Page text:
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Skype 5-way Calling Limit Cracked 427

Posted by CmdrTaco
from the well-isn't-that-unsurprising dept.
BobPaul writes "It turns out when Skype limited 10 way calling to Intel Processors only it really was arbitrary! Maxxus has a patched version of Skype that allows 10-way calling regardless of the processor installed. There's also info about the patch: "The patch is the result of two phases: code analysis and design of the patch. The code analysis, or reverse engineering, reveals the relevant code block, which overrides Skype's limitation for Intel's dual-core CPUs. The patch design isolates the minimal set of instructions that need to be modified to cancel this limitation." Windows only so far."
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Skype 5-way Calling Limit Cracked

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  • "Arbitrary"? (Score:5, Interesting)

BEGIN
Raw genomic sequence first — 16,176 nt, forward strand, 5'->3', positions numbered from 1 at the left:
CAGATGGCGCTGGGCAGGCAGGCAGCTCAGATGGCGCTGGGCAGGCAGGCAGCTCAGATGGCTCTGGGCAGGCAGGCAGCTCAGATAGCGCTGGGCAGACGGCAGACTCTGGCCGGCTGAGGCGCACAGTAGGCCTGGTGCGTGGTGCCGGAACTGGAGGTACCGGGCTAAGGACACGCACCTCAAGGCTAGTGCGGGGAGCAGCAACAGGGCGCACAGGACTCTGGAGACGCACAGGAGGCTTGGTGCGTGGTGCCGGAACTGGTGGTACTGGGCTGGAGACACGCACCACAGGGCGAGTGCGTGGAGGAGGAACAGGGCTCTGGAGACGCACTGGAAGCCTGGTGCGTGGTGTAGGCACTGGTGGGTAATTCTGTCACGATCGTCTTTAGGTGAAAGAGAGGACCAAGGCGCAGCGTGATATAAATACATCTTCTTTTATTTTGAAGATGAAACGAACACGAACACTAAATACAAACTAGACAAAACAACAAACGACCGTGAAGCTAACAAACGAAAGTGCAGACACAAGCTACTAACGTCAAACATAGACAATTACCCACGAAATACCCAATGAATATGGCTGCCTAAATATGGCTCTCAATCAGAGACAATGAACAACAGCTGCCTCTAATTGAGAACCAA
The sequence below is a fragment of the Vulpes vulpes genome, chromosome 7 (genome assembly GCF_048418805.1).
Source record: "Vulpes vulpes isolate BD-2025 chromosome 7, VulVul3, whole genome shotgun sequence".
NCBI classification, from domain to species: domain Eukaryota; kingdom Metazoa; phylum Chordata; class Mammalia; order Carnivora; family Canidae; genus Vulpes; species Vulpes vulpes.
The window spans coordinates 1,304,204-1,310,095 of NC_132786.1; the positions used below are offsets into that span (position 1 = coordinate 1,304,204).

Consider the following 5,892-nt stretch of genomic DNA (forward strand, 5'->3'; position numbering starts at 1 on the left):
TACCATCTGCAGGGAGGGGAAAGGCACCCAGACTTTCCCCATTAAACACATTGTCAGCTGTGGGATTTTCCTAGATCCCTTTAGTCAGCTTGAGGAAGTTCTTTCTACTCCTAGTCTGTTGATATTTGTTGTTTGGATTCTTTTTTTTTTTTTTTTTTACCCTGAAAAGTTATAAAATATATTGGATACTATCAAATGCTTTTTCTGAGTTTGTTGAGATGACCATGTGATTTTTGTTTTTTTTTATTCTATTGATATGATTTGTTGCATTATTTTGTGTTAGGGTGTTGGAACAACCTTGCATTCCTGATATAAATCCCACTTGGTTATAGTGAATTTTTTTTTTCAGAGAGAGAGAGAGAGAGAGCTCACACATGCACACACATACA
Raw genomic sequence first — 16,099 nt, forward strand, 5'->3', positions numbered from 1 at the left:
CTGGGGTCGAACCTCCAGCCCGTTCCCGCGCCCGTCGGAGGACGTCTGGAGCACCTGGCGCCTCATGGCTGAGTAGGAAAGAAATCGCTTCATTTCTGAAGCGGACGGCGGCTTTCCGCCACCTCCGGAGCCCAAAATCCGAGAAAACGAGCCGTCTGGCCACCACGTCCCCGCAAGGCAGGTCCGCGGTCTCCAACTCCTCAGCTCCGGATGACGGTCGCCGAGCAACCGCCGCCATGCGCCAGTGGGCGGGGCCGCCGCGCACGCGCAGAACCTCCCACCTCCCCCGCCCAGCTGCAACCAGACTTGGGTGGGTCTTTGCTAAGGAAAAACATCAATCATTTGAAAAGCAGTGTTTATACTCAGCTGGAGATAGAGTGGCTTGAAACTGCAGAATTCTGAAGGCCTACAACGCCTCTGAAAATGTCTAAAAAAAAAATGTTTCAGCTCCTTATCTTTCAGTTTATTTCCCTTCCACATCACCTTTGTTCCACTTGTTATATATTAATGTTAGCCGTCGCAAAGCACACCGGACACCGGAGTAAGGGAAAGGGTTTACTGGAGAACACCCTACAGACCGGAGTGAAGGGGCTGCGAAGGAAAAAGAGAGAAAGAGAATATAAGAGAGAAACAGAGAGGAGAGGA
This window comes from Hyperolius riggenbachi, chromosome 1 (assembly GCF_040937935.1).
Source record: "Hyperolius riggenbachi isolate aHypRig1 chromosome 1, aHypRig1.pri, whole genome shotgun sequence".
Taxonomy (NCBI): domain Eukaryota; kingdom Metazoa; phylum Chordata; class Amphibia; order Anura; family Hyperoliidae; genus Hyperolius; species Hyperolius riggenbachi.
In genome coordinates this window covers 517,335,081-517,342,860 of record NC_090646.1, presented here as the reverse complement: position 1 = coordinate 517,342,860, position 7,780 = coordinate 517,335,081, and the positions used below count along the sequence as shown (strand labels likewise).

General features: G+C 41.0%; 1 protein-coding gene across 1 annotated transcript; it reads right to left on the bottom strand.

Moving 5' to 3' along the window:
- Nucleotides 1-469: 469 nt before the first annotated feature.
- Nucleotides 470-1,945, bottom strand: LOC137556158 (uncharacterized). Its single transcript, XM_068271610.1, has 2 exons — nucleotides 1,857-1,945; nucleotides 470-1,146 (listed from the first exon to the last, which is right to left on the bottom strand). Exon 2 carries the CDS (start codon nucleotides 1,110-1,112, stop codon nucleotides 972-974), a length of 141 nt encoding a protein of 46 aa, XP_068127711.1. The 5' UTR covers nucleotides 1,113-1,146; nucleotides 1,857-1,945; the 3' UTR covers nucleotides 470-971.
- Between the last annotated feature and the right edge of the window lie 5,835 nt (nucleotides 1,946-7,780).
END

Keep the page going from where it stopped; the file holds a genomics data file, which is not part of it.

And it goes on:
by v1 (525388) on Saturday March 04, 2006 @12:21PM (#14850065) Homepage Journal
    Since this limit was "arbitrary", that means the only deciding factor was not technology, but money. I wonder how much the block cost Intel?

    And now that it's in the open, (like that was going to take very long?) I wonder if they'll remove the block?
  • by augustz (18082) on Saturday March 04, 2006 @12:24PM (#14850077) Homepage
    Skype made a lot of noise in their press release saying that the 10-way feature was "optimized" for Intel chips. This was picked up by the media of course as well as evidence of AMD's poor performance.

    I'm having trouble understanding what this optimization that used the special features of Intel chips (presumably their high power) was. It looks from the patch that they just check who the manufacturer is, and if it is not AMD, they pretend your computer doesn't have the power to host 10 participants.

    What's also interesting is that folks likely signed up for SkypeOut and other paid products not realizing that they would be treated differently depending on what chipsets they happen to use, especially as that choice matters almost no where else. They should give more warning about this to paid users.